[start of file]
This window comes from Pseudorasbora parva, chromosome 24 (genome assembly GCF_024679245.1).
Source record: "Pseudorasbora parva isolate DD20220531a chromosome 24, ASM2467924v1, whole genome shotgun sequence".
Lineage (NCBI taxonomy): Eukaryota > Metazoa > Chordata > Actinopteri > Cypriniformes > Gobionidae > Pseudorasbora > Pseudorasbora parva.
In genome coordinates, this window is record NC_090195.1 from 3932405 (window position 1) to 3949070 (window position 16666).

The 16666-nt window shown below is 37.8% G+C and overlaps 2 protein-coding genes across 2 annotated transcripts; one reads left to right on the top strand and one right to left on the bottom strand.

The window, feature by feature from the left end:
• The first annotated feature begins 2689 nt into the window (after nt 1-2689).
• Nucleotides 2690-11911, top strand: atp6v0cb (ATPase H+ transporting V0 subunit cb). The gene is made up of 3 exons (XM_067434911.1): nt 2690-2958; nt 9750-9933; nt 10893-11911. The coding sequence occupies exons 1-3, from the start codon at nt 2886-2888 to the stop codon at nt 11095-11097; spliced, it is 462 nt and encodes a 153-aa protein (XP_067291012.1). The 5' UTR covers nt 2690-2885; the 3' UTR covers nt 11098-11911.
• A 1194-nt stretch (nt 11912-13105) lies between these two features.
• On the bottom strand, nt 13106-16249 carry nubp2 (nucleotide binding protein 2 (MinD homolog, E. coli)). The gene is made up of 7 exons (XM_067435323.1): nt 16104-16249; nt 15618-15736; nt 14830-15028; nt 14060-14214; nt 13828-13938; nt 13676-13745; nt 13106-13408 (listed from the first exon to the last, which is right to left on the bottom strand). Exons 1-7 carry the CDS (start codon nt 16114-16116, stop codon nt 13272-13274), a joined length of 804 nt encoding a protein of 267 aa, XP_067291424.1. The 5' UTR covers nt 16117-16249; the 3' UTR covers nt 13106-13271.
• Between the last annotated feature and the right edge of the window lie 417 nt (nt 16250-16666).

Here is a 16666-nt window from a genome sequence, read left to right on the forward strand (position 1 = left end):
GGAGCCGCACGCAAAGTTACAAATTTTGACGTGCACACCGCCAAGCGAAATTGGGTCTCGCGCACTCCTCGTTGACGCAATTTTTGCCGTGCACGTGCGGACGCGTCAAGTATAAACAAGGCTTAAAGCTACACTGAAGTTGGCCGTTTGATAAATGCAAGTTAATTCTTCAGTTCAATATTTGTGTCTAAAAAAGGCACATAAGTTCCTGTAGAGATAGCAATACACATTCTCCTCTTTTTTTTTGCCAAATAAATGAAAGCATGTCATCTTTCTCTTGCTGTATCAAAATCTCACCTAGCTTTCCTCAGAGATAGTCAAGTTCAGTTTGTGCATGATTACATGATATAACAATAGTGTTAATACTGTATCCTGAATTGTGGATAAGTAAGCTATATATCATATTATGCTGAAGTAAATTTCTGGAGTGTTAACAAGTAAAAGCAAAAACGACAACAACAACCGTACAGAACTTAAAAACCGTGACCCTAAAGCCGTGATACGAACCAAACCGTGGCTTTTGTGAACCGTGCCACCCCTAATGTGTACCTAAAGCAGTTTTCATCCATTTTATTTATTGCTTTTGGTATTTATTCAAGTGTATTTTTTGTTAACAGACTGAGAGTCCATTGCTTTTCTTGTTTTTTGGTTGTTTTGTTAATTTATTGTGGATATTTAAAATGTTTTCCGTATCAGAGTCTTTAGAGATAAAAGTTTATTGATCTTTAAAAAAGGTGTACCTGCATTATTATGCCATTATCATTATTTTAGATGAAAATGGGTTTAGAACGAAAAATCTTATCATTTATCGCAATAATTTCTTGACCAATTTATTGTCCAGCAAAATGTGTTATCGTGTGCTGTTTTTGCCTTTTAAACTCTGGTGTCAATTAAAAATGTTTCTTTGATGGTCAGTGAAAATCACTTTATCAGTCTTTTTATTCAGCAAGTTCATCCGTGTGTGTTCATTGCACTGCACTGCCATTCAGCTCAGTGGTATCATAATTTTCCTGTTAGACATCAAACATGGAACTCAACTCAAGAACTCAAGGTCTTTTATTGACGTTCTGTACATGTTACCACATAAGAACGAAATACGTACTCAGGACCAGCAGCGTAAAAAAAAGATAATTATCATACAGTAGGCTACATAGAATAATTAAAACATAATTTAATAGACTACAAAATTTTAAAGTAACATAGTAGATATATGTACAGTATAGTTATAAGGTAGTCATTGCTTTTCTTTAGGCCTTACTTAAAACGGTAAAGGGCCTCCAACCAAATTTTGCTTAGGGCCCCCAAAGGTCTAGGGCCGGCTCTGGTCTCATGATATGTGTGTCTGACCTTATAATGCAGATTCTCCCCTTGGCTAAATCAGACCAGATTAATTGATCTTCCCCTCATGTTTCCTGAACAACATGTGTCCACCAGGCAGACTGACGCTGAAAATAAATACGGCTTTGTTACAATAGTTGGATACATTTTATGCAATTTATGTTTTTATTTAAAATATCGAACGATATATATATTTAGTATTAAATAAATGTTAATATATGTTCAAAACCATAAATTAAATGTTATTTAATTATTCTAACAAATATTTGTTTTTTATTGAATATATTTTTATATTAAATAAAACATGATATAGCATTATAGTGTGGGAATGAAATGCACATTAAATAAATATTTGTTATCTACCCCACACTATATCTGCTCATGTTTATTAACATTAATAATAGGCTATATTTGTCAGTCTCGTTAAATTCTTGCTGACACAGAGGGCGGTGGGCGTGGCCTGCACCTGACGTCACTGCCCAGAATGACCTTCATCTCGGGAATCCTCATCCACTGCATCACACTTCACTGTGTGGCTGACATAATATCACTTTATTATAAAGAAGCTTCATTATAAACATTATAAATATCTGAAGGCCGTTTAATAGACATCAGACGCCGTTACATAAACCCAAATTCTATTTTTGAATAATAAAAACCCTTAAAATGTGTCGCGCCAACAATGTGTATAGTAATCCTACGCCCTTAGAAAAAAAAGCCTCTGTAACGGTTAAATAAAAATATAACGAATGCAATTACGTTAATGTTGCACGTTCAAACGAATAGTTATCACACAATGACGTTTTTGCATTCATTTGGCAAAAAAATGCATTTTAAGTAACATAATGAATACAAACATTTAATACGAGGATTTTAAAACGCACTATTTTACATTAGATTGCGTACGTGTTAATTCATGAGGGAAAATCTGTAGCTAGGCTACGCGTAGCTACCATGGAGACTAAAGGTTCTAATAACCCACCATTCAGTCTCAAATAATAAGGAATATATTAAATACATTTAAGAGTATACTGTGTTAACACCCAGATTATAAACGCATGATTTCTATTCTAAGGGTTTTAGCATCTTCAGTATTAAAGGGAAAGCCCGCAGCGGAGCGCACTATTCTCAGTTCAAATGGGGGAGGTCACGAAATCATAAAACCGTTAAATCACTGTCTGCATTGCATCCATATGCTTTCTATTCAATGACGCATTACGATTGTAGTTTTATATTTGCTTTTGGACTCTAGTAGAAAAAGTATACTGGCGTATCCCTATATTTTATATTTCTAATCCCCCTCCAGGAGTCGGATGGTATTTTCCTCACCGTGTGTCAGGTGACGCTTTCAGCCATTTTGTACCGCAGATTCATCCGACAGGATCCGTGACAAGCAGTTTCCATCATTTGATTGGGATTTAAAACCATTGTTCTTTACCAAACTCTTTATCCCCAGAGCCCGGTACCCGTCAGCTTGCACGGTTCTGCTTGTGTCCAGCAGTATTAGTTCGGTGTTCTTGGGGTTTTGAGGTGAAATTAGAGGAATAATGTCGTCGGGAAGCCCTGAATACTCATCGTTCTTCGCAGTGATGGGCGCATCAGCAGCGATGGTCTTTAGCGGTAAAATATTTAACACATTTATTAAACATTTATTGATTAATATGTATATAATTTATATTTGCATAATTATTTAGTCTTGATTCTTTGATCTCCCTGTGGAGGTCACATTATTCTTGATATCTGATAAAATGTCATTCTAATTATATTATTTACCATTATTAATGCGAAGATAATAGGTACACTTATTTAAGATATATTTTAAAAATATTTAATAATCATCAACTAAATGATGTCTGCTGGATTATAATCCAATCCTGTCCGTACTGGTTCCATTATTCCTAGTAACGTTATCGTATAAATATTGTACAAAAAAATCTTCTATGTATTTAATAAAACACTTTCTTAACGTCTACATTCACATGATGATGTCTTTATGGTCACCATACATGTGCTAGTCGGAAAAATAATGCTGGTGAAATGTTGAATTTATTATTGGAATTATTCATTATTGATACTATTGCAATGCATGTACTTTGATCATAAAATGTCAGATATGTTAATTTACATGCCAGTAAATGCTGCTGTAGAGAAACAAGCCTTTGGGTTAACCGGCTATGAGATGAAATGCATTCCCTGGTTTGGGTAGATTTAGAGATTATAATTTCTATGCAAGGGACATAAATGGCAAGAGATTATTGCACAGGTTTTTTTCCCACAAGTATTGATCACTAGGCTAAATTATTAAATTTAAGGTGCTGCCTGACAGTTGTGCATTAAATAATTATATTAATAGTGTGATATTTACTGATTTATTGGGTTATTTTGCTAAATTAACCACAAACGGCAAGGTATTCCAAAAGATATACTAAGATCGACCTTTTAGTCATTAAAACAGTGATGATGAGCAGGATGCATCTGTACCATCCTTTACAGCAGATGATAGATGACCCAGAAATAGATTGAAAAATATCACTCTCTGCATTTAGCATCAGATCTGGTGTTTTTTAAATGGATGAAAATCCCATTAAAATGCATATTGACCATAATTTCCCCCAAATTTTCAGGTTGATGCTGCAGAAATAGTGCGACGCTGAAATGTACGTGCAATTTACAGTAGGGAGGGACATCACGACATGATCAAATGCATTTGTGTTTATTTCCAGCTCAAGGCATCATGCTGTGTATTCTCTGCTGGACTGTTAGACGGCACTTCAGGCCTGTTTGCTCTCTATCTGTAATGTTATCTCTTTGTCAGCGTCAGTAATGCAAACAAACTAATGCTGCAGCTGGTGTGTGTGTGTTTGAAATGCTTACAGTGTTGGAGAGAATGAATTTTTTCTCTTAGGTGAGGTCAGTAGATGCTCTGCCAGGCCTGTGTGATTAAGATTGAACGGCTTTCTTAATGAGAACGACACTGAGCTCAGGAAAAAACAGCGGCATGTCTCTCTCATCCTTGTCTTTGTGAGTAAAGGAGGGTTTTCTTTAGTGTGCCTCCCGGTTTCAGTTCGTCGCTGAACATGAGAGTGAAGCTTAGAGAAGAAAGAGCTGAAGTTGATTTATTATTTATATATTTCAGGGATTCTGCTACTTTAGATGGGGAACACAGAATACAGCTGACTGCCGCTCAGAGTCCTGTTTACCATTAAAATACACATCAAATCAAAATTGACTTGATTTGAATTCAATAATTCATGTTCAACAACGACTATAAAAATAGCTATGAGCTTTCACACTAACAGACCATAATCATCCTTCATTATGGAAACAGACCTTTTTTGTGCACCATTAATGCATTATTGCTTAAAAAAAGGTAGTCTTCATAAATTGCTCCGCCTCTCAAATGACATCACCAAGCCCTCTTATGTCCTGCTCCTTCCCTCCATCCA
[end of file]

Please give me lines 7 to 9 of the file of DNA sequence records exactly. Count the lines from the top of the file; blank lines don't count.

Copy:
• The first annotated feature begins 2689 nt into the window (after nt 1-2689).
• Nucleotides 2690-11911, top strand: atp6v0cb (ATPase H+ transporting V0 subunit cb). The gene is made up of 3 exons (XM_067434911.1): nt 2690-2958; nt 9750-9933; nt 10893-11911. The coding sequence occupies exons 1-3, from the start codon at nt 2886-2888 to the stop codon at nt 11095-11097; spliced, it is 462 nt and encodes a 153-aa protein (XP_067291012.1). The 5' UTR covers nt 2690-2885; the 3' UTR covers nt 11098-11911.
• A 1194-nt stretch (nt 11912-13105) lies between these two features.